Chevonne’s mother’s stories do not add up


WARNING: This post contains content that may upset some readers.

The police constable who investigated the murder of Chevonne Rusch says the toddler’s mother, Rochelle Botha, who is now on trial on charges of murdering Chevonne, had three different versions of what happened on the day of Chevonne’s death.

The versions range from Botha being tied up and detained by her co-accused and ex-fiancé, Stefan van Niekerk, to Chevonne slipping on a sponge and falling.

These stories were told to several people even before Botha was ever a suspect in the case.

The constable in question testified in a session of the High Court in Palm Ridge this week about all the conversations she had with Botha and the statements she made after Chevonne’s death.

“In the days that I consulted with Botha about what happened, she gave me three different stories about what exactly happened,” says the witness.

In the first version, Botha argued that Van Niekerk was very “grumpy” on the day of Chevonne’s death because he apparently lost his job. He also reportedly yelled at Chevonne after she spilled water, after which she wet herself.

Botha indicated in a written statement that Van Niekerk took Chevonne to bathe, but that she continuously shouted to go to Botha. Chevonne’s shouting suddenly stopped and Van Niekerk ran from the bathroom to their room. Botha followed him and apparently came across a pot-blue Chevonne.

“She (Botha) said that she kicked Van Niekerk to get away from Chevonne, but that he pushed her away. She fell on the floor, got up and tried to push him away again,” says the witness.

Van Niekerk apparently left the room, but Chevonne was already stiff and did not respond to Botha. Botha claims that she was still breathing at that stage.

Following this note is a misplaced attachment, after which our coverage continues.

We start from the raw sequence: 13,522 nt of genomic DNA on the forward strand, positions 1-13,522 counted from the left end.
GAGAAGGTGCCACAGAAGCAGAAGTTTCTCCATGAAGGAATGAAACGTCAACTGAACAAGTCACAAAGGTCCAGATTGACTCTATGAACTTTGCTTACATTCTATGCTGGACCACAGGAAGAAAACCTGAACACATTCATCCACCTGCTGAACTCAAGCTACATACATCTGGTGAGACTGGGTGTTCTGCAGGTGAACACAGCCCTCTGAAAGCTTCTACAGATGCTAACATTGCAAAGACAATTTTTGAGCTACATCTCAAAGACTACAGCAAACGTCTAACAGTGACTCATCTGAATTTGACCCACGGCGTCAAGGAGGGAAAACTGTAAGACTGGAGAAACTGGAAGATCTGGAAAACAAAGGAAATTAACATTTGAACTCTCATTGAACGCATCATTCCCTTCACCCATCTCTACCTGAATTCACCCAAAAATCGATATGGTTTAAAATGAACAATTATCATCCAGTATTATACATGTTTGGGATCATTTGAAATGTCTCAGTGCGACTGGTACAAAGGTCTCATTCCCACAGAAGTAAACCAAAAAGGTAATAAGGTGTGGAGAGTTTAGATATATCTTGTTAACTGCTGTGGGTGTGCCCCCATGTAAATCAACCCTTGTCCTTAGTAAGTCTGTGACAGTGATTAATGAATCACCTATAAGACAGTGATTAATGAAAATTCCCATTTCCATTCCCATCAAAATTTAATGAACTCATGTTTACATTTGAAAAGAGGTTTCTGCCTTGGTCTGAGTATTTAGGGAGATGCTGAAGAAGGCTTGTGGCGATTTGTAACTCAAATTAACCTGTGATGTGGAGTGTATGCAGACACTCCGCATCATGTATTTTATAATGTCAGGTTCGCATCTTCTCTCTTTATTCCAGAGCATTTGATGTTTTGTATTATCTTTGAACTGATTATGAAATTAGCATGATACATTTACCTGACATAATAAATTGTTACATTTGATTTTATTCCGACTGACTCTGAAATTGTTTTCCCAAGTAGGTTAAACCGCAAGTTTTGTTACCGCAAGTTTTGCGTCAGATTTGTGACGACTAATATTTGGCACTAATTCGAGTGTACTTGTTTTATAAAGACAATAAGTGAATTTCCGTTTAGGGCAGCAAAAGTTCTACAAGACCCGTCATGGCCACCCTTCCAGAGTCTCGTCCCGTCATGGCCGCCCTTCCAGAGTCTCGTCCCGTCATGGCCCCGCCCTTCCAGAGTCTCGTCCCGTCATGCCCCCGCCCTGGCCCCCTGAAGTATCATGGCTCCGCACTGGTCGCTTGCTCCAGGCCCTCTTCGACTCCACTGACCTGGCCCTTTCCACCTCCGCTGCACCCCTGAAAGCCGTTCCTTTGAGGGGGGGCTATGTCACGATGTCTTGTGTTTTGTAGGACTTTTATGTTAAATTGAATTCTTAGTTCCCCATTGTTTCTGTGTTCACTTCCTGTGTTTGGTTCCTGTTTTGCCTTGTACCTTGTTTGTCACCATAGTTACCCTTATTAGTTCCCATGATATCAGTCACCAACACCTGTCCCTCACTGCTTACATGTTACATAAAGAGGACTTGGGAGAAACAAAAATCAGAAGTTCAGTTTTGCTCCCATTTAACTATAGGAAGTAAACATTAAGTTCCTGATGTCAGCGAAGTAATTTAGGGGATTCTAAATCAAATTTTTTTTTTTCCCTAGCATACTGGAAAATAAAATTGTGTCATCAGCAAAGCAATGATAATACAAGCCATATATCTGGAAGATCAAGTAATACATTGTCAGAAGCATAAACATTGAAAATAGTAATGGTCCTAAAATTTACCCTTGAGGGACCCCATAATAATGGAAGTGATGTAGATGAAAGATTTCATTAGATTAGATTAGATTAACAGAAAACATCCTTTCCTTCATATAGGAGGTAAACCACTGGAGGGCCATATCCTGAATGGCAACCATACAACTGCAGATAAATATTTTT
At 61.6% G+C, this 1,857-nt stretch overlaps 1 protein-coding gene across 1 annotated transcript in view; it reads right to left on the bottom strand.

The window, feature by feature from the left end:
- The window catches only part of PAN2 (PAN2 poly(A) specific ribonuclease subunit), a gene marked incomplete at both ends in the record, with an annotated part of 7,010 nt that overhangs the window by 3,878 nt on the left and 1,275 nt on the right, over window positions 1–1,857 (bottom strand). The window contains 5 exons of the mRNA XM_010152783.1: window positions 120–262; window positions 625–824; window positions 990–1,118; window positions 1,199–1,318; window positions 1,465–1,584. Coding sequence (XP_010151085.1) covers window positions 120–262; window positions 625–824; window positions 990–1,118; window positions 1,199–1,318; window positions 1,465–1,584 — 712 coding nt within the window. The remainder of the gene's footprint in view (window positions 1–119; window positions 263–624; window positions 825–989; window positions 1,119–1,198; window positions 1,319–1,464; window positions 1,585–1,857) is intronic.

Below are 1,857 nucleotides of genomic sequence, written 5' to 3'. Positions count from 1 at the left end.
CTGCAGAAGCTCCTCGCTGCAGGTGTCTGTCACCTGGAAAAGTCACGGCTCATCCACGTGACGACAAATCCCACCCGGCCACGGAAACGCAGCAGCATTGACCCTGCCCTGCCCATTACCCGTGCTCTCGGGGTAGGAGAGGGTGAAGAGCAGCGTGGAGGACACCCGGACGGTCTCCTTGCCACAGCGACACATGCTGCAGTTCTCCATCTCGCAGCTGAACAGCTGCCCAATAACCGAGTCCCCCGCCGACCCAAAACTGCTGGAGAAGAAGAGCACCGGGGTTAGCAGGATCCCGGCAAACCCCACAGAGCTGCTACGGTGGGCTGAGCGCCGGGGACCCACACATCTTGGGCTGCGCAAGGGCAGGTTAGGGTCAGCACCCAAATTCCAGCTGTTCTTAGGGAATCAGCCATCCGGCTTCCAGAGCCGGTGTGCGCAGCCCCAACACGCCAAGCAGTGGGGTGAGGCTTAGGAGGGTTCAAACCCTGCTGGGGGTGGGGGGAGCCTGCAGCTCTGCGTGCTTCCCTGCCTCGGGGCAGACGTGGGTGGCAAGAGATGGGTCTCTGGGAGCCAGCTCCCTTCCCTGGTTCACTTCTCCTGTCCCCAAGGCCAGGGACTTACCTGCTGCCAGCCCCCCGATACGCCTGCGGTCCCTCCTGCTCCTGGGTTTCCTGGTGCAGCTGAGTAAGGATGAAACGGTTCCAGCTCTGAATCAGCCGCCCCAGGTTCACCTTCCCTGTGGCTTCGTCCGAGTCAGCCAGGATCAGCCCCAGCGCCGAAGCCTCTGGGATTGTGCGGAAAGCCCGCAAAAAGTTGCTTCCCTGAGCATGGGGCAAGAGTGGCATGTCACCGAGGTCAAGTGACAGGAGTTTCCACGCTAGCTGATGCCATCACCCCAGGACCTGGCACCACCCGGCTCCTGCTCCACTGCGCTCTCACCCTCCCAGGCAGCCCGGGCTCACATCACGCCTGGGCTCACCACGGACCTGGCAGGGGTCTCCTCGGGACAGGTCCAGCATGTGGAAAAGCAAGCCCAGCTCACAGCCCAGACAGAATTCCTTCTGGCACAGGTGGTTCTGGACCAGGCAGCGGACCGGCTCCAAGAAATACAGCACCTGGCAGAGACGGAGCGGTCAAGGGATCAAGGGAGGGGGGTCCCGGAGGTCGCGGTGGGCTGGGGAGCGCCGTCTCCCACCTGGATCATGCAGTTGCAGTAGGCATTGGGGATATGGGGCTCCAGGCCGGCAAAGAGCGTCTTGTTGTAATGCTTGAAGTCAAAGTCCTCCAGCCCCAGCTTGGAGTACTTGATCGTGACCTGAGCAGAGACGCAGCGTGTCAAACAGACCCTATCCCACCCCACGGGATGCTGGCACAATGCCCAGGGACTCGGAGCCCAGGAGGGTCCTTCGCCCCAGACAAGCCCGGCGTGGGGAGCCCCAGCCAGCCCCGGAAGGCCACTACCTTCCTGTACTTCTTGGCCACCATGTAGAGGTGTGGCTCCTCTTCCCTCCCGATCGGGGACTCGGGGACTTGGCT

In another version passed on to family members, Botha said Chevonne was in the bathroom when she slipped on a sponge, fell and hit her head.

In another version, which Botha told while she took the police through the house where the incident took place days later, she told the investigating officer, as well as other witnesses, that when she found Van Niekerk and Chevonne in the room, was he strangling the toddler.

“She (Botha) told how Chevonne apparently complained that she had to dry herself and when she entered the room, she saw Van Niekerk strangling Chevonne on the carpet,” says another witness.

“When Botha tried to get Van Niekerk away from Chevonne, Chevonne apparently shouted at Van Niekerk to leave her mother alone.”

In a different version, she told how Van Niekerk tied her to a plastic chair in another part of the yard, and left a friend with Botha to watch over her.

“I asked her (Botha) why she didn’t scream, since the part of the yard where she was tied up is very close to the neighbors, but she didn’t answer me,” says one witness.

“I also looked, but found no plastic chair on the yard, only a white tire.”

A police sergeant says this very version was also told to him while he was taking Botha’s statement. She argued in this statement that the last time she saw Chevonne was just before she was tied up. She only heard how Chevonne screamed, stopped it, and how people got into a car and drove away.

However, Botha’s lawyer questioned the validity of this statement. He argued that Botha did not have the opportunity to read the statement before she signed it, otherwise she would have seen that the home address was incorrect.

However, the sergeant maintained that Botha did check the statement.

Botha sat continuously in the dock sobbing. At one stage, when the court adjourned, she briefly told a family member that she was tired.

“I don’t want anymore,” she whispered.

“He (Van Niekerk) doesn’t feel anything. It’s not his children.”